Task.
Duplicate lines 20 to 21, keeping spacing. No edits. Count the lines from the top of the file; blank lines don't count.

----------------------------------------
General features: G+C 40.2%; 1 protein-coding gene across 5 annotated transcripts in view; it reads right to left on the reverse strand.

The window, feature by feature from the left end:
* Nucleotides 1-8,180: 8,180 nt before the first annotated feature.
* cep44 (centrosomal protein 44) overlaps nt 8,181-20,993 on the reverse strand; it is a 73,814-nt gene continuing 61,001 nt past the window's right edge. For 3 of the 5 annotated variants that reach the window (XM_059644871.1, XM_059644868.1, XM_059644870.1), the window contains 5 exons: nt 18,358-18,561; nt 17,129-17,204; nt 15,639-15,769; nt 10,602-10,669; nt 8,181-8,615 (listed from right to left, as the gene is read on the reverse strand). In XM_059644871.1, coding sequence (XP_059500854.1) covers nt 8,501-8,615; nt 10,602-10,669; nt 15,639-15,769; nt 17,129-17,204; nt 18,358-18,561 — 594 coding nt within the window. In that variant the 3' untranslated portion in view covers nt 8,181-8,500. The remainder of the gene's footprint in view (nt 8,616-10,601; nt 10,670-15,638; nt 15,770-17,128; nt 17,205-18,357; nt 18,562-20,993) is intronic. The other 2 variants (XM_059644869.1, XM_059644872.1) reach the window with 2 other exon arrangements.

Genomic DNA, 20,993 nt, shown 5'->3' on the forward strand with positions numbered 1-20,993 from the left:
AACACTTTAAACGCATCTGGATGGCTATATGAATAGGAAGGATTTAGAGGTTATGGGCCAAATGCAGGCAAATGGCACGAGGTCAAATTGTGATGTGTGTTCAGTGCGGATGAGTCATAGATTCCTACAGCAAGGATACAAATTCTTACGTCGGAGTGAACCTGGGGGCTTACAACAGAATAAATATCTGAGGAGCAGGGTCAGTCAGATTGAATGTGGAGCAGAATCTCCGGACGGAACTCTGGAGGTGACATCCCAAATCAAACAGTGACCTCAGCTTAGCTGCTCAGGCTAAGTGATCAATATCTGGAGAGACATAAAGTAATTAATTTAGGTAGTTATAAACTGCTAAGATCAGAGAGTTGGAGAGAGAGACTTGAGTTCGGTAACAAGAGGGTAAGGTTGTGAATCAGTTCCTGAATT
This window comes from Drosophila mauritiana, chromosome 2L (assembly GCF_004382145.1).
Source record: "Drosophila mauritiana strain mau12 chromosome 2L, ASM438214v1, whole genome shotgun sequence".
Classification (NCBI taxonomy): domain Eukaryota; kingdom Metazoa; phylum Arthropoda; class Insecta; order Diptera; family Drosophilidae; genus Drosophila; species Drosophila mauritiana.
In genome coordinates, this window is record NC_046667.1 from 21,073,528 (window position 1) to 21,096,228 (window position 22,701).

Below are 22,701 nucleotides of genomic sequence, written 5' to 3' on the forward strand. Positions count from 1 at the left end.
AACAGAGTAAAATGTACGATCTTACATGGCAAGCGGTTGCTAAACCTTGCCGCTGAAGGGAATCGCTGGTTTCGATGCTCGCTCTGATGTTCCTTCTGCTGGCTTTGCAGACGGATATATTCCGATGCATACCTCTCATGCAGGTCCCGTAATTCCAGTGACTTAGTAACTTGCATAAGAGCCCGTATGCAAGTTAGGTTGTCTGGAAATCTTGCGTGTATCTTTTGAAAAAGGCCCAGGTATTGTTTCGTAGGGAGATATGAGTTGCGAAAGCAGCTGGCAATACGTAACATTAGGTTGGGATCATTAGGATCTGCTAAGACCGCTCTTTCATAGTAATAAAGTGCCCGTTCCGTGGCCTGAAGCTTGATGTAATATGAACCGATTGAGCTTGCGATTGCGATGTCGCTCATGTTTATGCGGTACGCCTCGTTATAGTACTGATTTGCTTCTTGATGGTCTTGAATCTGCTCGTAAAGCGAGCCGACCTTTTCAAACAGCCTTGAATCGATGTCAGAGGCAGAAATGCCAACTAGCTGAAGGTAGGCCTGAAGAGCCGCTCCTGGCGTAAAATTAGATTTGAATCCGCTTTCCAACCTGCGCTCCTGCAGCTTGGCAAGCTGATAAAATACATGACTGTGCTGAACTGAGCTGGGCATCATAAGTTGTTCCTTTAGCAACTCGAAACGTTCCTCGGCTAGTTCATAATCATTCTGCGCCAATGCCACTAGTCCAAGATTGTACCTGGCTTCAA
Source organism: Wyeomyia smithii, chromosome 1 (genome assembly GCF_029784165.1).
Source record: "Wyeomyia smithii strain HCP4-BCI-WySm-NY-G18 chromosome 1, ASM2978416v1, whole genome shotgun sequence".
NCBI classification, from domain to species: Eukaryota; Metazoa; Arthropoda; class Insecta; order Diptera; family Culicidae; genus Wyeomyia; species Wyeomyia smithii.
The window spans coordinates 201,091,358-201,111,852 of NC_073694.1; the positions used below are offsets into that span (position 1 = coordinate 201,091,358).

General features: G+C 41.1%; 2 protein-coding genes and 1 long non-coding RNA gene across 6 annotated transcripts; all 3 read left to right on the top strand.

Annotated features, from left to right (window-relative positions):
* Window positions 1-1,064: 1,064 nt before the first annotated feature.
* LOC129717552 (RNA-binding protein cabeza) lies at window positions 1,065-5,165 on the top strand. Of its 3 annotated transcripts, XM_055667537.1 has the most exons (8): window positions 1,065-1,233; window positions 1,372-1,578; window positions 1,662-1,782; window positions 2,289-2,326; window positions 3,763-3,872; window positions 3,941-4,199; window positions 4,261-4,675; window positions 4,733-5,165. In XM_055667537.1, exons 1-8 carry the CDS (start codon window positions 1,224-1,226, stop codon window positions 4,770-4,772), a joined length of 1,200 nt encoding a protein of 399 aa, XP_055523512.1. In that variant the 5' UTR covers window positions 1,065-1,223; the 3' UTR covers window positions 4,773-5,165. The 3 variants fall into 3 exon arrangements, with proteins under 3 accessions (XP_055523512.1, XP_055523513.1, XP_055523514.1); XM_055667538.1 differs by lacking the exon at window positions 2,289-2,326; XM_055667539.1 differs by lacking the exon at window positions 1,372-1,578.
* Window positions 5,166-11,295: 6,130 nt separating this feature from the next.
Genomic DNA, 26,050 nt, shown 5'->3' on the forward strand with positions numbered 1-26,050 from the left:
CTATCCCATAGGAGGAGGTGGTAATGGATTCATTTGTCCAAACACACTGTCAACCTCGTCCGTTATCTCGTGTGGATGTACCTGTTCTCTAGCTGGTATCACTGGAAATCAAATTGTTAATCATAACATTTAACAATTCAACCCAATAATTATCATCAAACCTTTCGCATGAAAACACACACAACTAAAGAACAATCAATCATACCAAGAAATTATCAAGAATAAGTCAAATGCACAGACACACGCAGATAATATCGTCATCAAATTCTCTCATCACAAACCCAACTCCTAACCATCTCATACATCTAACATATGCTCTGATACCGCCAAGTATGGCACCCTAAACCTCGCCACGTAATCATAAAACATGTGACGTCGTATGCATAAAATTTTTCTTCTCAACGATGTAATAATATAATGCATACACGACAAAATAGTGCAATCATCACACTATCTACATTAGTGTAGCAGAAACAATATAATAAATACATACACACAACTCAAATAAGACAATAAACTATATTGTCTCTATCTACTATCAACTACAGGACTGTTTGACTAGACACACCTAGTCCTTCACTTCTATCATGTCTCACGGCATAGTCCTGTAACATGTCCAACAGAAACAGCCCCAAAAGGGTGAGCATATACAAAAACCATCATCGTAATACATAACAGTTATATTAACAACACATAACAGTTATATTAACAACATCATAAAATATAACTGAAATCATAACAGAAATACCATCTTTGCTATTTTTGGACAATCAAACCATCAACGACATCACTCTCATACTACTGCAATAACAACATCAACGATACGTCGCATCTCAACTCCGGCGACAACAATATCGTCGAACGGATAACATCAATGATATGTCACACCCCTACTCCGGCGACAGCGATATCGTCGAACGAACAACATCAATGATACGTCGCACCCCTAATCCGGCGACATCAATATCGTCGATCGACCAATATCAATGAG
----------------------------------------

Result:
* LOC129717552 (RNA-binding protein cabeza) lies at window positions 1,065-5,165 on the top strand. Of its 3 annotated transcripts, XM_055667537.1 has the most exons (8): window positions 1,065-1,233; window positions 1,372-1,578; window positions 1,662-1,782; window positions 2,289-2,326; window positions 3,763-3,872; window positions 3,941-4,199; window positions 4,261-4,675; window positions 4,733-5,165. In XM_055667537.1, exons 1-8 carry the CDS (start codon window positions 1,224-1,226, stop codon window positions 4,770-4,772), a joined length of 1,200 nt encoding a protein of 399 aa, XP_055523512.1. In that variant the 5' UTR covers window positions 1,065-1,223; the 3' UTR covers window positions 4,773-5,165. The 3 variants fall into 3 exon arrangements, with proteins under 3 accessions (XP_055523512.1, XP_055523513.1, XP_055523514.1); XM_055667538.1 differs by lacking the exon at window positions 2,289-2,326; XM_055667539.1 differs by lacking the exon at window positions 1,372-1,578.
* Window positions 5,166-11,295: 6,130 nt separating this feature from the next.